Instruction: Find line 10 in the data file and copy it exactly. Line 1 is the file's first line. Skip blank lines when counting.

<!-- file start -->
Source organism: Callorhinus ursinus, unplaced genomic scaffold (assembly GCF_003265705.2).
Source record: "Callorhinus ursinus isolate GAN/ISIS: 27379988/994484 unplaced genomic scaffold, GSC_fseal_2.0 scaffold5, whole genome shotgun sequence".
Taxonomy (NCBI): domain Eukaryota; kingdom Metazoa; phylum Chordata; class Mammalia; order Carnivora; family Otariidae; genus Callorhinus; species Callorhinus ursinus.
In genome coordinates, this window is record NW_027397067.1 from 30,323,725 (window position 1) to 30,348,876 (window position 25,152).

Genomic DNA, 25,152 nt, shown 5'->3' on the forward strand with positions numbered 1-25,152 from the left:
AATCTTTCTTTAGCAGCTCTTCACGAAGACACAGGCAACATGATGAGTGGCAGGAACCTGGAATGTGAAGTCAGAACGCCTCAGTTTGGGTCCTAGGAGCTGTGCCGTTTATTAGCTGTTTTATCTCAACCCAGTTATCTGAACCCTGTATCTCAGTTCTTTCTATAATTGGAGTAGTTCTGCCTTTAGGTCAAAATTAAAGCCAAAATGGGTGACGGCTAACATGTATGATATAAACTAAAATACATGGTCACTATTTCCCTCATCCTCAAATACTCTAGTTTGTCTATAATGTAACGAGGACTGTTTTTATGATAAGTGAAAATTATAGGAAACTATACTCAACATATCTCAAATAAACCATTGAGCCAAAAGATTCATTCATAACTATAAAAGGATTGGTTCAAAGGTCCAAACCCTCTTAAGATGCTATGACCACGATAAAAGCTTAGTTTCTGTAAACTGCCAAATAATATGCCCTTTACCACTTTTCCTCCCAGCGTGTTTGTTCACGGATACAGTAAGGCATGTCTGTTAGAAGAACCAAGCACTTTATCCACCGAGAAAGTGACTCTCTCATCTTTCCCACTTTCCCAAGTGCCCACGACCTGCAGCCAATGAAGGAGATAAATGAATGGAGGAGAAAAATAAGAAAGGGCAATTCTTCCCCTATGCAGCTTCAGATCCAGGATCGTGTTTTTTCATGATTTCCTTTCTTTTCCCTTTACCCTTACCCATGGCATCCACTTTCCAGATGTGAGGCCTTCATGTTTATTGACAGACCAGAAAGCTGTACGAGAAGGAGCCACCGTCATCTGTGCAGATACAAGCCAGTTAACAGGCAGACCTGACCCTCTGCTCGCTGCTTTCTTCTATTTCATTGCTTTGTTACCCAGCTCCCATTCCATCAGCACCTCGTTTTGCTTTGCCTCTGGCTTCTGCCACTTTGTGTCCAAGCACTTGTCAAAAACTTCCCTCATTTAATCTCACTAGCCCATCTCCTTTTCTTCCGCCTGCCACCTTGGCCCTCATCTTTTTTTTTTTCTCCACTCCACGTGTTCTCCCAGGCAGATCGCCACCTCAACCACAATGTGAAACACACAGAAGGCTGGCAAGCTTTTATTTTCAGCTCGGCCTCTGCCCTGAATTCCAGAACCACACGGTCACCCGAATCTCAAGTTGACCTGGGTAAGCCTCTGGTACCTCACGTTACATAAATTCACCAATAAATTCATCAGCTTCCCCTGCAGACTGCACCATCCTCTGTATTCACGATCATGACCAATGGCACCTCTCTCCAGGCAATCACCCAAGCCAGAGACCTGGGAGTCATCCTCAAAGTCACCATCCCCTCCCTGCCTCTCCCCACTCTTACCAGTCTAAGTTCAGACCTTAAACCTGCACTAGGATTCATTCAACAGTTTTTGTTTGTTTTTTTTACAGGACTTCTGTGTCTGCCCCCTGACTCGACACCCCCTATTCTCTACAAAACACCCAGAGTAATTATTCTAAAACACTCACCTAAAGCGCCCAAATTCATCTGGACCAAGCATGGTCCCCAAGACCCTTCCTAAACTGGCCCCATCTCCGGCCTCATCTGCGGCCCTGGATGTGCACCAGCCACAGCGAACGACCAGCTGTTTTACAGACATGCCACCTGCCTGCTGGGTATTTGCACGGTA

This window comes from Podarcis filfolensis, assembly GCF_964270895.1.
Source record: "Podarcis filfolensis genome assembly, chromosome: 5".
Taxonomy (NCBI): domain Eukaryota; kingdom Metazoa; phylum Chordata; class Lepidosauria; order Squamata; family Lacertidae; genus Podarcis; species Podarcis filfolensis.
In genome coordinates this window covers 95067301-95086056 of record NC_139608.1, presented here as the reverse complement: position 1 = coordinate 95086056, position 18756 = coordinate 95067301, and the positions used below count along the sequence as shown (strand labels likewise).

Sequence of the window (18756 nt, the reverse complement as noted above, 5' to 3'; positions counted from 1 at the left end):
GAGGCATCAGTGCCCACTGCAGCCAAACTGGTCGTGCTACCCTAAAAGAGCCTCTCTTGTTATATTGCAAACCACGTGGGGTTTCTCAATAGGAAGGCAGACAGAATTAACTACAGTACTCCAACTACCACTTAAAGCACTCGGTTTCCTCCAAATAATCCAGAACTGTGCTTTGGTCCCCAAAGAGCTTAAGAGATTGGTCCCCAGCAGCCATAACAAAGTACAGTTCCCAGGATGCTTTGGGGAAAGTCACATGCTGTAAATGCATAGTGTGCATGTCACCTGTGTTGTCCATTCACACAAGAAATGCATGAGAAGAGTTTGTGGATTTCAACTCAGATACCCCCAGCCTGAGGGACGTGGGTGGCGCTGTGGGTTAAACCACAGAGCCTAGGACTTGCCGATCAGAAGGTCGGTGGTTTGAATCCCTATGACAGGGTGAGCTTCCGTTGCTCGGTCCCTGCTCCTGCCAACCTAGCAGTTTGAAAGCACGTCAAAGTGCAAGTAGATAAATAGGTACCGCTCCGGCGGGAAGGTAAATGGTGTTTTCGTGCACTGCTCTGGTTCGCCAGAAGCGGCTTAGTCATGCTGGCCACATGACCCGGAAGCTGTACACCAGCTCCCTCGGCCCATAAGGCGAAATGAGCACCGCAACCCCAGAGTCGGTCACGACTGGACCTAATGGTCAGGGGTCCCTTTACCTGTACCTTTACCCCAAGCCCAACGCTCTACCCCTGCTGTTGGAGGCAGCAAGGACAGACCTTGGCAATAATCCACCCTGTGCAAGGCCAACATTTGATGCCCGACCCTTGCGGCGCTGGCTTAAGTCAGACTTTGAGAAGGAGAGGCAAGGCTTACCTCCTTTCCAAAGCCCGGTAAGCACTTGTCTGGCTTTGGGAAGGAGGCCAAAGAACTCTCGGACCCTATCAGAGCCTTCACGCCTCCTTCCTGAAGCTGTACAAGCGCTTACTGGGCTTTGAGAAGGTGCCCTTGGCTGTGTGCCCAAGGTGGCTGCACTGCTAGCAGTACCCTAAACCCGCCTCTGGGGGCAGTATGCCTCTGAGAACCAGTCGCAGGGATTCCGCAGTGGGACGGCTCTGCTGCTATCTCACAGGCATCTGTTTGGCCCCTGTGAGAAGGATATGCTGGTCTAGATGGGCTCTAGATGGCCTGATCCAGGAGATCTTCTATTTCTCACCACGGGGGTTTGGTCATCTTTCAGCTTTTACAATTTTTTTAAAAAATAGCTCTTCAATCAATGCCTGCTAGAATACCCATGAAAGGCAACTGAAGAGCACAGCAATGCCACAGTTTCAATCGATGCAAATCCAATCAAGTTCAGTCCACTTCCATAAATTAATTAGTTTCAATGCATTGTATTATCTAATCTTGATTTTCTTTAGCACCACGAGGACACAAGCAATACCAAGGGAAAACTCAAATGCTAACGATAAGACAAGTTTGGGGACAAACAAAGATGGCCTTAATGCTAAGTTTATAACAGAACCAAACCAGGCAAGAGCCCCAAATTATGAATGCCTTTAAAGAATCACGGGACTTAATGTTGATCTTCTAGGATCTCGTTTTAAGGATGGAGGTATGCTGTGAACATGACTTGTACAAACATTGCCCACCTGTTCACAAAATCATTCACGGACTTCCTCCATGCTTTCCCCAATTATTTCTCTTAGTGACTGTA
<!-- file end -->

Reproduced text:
In genome coordinates this window covers 95067301-95086056 of record NC_139608.1, presented here as the reverse complement: position 1 = coordinate 95086056, position 18756 = coordinate 95067301, and the positions used below count along the sequence as shown (strand labels likewise).